Now for the actual video encoding. For this example I used the parameters from this excellent HLS tutorial. We’re creating two variant streams, one with 2000k bitrate, and one with 365k bitrate. This will generate multiple fileSequence.ts files (video chunks) for each variant quality stream, and one playlistVariant.m3u8 file (playlist) for each stream. It will also generate a master.m3u8 that lists all the playlistVariant.m3u8 files.

static Future<String> encodeHLS(videoPath, outDirPath) async {

  final arguments = 
  '-y -i $videoPath '+
  '-preset ultrafast -g 48 -sc_threshold 0 '+
  '-map 0:0 -map 0:1 -map 0:0 -map 0:1 '+
  '-c✌0 libx264 -b✌0 2000k '+
  '-c✌1 libx264 -b✌1 365k '+
  '-c:a copy '+
  '-var_stream_map "v:0,a:0 v:1,a:1" '+
  '-master_pl_name master.m3u8 '+
  '-f hls -hls_time 6 -hls_list_size 0 '+
  '-hls_segment_filename "$outDirPath/%v_fileSequence_%d.ts" '+

  final int rc = await _encoder.execute(arguments);
  assert(rc == 0);

  return outDirPath;

Note: This is a simple encoding example, but the options are endless. For a complete list:

Showing encoding progress

Encoding can take a long time, and it’s important to show the user that something is happening. We’ll use FFmpeg’s enableStatisticsCallback to get the current encoded frame’s time, and divide by video duration to get the progress. We’ll then update the _progress state field, which is connected to a LinearProgressBar.

class _MyHomePageState extends State<MyHomePage> {
  double _progress = 0.0;

  void initState() {
    EncodingProvider.enableStatisticsCallback((int time,
        int size,
        double bitrate,
        double speed,
        int videoFrameNumber,
        double videoQuality,
        double videoFps) {
      if (_canceled) return;

      setState(() {
        _progress = time / _videoDuration;



  _getProgressBar() {
    return Container(
      padding: EdgeInsets.all(30.0),
      child: Column(
        children: <Widget>[
            margin: EdgeInsets.only(bottom: 30.0),
            child: Text(_processPhase),
            value: _progress,

Uploading the files

Now that encoding is done, we need to upload the files to Cloud Storage.

Uploading a single file to Cloud Storage

Uploading to Cloud Storage is quite straightforward. We get a StorageReference into the path where we want the file to be stored with FirebaseStorage.instance.ref().child(folderName).child(fileName). Then we call ref.putFile(file), and listen to the event stream with _onUploadProgress, where we update the _progress state field like we did with the encoding. When the uploading is done, the await taskSnapshot.ref.getDownloadURL() will return the url we can use to access the file.

Future<String> _uploadFile(filePath, folderName) async {
  final file = new File(filePath);
  final basename = p.basename(filePath);

  final StorageReference ref =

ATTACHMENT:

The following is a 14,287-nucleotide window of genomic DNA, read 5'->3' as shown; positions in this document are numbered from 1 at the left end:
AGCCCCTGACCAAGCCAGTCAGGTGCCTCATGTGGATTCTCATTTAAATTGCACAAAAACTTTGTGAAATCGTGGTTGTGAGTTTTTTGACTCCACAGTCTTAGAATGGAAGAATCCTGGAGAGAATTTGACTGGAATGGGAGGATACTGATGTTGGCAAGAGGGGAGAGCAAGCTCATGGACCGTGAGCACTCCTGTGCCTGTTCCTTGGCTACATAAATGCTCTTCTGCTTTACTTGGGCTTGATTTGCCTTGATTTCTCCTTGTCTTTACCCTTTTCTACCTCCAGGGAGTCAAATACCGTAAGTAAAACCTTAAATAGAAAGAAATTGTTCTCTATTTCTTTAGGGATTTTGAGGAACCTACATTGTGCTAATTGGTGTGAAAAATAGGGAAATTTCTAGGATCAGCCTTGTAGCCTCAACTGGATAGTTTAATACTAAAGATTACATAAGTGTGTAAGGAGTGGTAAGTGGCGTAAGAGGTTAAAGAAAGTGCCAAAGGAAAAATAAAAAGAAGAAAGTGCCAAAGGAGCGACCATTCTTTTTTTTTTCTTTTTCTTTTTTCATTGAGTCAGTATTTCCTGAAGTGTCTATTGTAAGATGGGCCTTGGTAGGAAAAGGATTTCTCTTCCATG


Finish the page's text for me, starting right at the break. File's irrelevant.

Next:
StorageUploadTask uploadTask = ref.putFile(file);;
  StorageTaskSnapshot taskSnapshot = await uploadTask.onComplete;
  String videoUrl = await taskSnapshot.ref.getDownloadURL();
  return videoUrl;

void _onUploadProgress(event) {
  if (event.type == StorageTaskEventType.progress) {
    final double progress =
        event.snapshot.bytesTransferred / event.snapshot.totalByteCount;
    setState(() {
      _progress = progress;

Fixing the HLS files

Now we need to go over all the generated HLS file (.ts and .m3u8), and upload them into the Cloud Storage folder. But before we do, we need to fix them so that they point to the correct urls relative to their place in Cloud Storage. This is how the .m3u8 files are created on the client:


Notice the line 1_fileSequence_0.ts. This is the relative path to the .ts chunk in the playlist. But when we upload this to a folder, it’s missing the folder name from the URL. It’s also missing the ?alt=media query parameter, that’s required to get the actual file from Firebase, and not just the metadata. This is how it should look like:


So we need a function for adding these two things to each .ts entry, and also to each .m3u8 entry in the master playlist:

void _updatePlaylistUrls(File file, String videoName) {
  final lines = file.readAsLinesSync();
  var updatedLines = List<String>();
  for (final String line in lines) {
    var updatedLine = line;
    if (line.contains('.ts') || line.contains('.m3u8')) {
      updatedLine = '$videoName%2F$line?alt=media';
  final updatedContents = updatedLines.reduce((value, element) => value + '\n' + element);


Uploading the HLS files

Finally we’ll go through all the generated files and upload them, fixing the .m3u8 files as necessary:

Future<String> _uploadHLSFiles(dirPath, videoName) async {

  final videosDir = Directory(dirPath);

  var playlistUrl = '';

  final files = videosDir.listSync();
  int i = 1;
  for (FileSystemEntity file in files) {
    final fileName = p.basename(file.path);
    final fileExtension = getFileExtension(fileName);
    if (fileExtension == 'm3u8') _updatePlaylistUrls(file, videoName);

    setState(() {
      _processPhase = 'Uploading video file $i out of ${files.length}';
      _progress = 0.0;

    final downloadUrl = await _uploadFile(file.path, videoName);

    if (fileName == 'master.m3u8') {
      playlistUrl = downloadUrl;

  return playlistUrl;

This is how the uploaded files look like in Cloud Storage: firestore

Saving metadata to Firestore

After we have the video’s storage url, we can save the metadata in Firestore, allowing us to share the videos instantly between users. As we saw in the previous post, saving the metadata to Firestore is easy:

await Firestore.instance.collection('videos').document().setData({
  'videoUrl': video.videoUrl,
  'thumbUrl': video.thumbUrl,
  'coverUrl': video.coverUrl,
  'aspectRatio': video.aspectRatio,
  'uploadedAt': video.uploadedAt,
  'videoName': video.videoName,

This is how the video document looks like in Firestore: firestore

Putting it all together